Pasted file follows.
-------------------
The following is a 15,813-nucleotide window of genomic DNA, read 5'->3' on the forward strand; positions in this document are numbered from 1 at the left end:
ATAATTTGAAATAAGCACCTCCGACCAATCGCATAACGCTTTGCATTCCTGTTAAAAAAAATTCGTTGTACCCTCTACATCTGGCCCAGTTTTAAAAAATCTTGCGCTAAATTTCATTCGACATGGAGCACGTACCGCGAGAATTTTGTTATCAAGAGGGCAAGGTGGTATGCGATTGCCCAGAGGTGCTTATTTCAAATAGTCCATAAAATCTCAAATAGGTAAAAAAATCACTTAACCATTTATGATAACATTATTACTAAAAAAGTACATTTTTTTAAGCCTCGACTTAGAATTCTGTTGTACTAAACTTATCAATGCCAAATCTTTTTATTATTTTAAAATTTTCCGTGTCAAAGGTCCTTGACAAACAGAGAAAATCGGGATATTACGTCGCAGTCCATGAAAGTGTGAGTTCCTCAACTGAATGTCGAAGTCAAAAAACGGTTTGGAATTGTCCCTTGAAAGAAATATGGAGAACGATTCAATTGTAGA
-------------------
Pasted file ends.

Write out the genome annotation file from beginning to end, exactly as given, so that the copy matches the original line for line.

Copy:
The following is a 15,813-nucleotide window of genomic DNA, read 5'->3' on the forward strand; positions in this document are numbered from 1 at the left end:
ATAATTTGAAATAAGCACCTCCGACCAATCGCATAACGCTTTGCATTCCTGTTAAAAAAAATTCGTTGTACCCTCTACATCTGGCCCAGTTTTAAAAAATCTTGCGCTAAATTTCATTCGACATGGAGCACGTACCGCGAGAATTTTGTTATCAAGAGGGCAAGGTGGTATGCGATTGCCCAGAGGTGCTTATTTCAAATAGTCCATAAAATCTCAAATAGGTAAAAAAATCACTTAACCATTTATGATAACATTATTACTAAAAAAGTACATTTTTTTAAGCCTCGACTTAGAATTCTGTTGTACTAAACTTATCAATGCCAAATCTTTTTATTATTTTAAAATTTTCCGTGTCAAAGGTCCTTGACAAACAGAGAAAATCGGGATATTACGTCGCAGTCCATGAAAGTGTGAGTTCCTCAACTGAATGTCGAAGTCAAAAAACGGTTTGGAATTGTCCCTTGAAAGAAATATGGAGAACGATTCAATTGTAGA